ONE OF the UK's leading Christmas tree growers has invested in a renewable diversification project that is now helping to fire up other agricultural businesses in Tayside.

Family-run business Tayside Forestry has been growing Christmas trees in the heart of the Angus countryside for nearly sixty years, and currently harvests over 80,000 trees each year on the 550-acre Templeton Christmas tree farm, which has also diversified into agri-tourism, with a café and gift shop.

Its investment of £500k in renewable energy has successfully generated significant new income streams, as well as creating new jobs.

Owner Brian Hughes explained: “The NFU had been encouraging farmers and growers to explore the potential cost saving and new income streams from renewables. The farm was already benefitting from the installation of a 15kW wind turbine and two solar photovoltaic systems through the Feed-in-Tariff scheme. I thought that the next natural step could be biomass.

"Neighbouring fruit farms in Angus and Perthshire had installed biomass to heat their polytunnels. In looking for a project to work in conjunction with the biomass, I rekindled an idea that my late father had tried out 40 years ago – firewood.

"Wood burning stoves along with outdoor living products such as chimineas, firepits and pizza ovens are experiencing a huge upsurge in popularity," he noted. "Research indicated that more than a million homes now have one, with 175,000 new ones being installed every year. I liked the idea of being able to dry firewood logs and heat the café and farms buildings, whilst generating payments through the RHI scheme.”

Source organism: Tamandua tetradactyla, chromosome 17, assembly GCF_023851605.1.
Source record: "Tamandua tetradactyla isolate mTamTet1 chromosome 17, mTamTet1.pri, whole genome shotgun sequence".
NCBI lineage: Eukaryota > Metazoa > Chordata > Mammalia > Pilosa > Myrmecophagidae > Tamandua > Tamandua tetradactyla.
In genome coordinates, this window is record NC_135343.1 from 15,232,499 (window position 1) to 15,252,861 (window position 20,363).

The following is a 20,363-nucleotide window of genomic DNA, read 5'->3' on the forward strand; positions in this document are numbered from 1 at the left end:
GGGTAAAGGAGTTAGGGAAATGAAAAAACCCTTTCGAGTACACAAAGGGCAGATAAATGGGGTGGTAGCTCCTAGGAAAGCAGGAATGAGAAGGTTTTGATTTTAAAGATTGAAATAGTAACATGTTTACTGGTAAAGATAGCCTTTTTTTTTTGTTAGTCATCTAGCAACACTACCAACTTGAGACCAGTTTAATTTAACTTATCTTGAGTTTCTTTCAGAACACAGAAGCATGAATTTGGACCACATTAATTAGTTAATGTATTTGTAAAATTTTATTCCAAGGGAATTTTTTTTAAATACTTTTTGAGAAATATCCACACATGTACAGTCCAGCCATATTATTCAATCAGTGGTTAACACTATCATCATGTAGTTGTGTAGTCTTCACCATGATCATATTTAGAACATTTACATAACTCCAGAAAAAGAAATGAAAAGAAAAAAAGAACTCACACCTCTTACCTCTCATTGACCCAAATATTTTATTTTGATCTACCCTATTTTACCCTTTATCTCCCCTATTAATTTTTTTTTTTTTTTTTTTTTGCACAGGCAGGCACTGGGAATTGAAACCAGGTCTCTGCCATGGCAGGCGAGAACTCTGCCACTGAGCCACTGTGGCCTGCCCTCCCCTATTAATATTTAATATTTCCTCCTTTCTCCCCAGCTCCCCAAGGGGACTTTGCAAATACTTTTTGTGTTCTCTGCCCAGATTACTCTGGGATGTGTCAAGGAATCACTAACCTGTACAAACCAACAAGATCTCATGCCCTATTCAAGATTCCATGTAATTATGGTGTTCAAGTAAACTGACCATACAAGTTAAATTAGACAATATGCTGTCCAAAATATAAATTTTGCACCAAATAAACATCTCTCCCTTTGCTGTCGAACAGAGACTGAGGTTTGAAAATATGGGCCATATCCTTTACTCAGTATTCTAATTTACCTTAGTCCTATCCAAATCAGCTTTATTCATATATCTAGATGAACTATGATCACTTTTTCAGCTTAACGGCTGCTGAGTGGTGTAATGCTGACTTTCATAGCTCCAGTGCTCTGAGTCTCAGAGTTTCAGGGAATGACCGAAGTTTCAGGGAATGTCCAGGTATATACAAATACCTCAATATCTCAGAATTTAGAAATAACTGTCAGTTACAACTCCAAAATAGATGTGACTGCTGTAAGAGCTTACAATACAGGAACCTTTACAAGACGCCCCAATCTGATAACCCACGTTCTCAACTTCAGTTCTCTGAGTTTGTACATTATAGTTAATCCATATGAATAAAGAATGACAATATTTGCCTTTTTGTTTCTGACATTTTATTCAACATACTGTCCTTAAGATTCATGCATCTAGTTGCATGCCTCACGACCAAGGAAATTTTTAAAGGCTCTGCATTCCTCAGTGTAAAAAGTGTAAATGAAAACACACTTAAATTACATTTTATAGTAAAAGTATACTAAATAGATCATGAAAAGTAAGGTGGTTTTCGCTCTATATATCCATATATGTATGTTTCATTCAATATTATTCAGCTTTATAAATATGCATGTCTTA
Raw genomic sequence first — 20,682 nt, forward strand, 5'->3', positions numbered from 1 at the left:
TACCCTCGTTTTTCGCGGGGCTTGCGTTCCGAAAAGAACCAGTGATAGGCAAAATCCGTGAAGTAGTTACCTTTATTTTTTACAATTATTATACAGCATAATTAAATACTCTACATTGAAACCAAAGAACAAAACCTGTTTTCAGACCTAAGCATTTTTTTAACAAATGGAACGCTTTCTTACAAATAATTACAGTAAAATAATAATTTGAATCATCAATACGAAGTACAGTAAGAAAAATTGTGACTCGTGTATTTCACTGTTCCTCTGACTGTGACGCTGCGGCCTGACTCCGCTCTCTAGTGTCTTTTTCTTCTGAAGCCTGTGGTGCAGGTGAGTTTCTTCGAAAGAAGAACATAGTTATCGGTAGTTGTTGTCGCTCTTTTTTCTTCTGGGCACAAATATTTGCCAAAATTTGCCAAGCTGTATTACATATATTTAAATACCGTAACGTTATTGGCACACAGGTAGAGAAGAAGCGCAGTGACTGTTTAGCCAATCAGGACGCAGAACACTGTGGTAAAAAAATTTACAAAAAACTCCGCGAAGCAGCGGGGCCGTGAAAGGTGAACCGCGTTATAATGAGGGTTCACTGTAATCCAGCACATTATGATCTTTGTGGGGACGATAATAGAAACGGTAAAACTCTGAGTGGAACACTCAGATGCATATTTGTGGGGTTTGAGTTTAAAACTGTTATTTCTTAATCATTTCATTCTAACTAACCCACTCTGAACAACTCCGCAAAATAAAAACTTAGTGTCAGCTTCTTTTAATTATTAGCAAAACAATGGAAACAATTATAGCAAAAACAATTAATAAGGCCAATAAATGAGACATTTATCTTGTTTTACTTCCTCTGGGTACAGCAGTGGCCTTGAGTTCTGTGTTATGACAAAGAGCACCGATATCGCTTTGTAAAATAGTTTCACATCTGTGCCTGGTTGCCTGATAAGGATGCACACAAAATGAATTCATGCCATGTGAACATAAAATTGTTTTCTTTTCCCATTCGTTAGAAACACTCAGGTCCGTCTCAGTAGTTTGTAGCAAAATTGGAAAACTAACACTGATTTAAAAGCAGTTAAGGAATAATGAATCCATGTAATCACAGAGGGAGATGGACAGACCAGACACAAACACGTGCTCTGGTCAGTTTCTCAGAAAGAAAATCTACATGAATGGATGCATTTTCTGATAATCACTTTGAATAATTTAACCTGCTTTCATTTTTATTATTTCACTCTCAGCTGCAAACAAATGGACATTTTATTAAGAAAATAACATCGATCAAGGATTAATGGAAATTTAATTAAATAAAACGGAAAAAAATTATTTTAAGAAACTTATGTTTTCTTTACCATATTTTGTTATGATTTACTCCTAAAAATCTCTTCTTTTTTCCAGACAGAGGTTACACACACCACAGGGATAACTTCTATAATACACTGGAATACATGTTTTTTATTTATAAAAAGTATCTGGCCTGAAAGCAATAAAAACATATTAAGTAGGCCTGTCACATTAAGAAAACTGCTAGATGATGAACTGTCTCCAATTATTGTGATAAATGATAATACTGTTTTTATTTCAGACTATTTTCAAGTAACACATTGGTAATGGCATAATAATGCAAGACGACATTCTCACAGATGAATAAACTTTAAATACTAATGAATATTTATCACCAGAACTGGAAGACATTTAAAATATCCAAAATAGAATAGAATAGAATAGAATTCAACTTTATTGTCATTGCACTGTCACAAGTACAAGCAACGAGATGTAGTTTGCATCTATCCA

Tayside Forestry initially installed a 500kW biomass boiler linked to two drying floors. A successful firewood business was established, supplying dry wood with a moisture content below 25%, with both the firewood and the biomass chip processed on site.

Going further, Tayside Forestry is a now an 'off grid' business with a combined heat and power boiler producing electricity to power the farm as well as exporting electricity back to the grid. Two further biomass boilers are in the process of being installed as well as an additional 60 m3 drying floor. There is even an electric car in the vehicle fleet now.

Mr Hughes added: “Our diversification into biomass has not been without it’s challenges. Any venture into rural diversification requires so much more than just a good idea. To survive you need to have in place some clear plans, goals and the confidence in your choices to ensure you overcome the challenges that you’ll encounter and to make sure you succeed.

"We have kept focused on the production of our biomass and CHP chip," he said. "By working on improving the quality of our chip as well as automating production and grading, we have optimised the return we are achieving.

"The Christmas tree business is by nature a seasonal one and by adding firewood to the mix I haven’t made life easy for myself over the winter months! The good thing about the investment in biomass is that, unlike Christmas trees and firewood, it provides a year-round income.”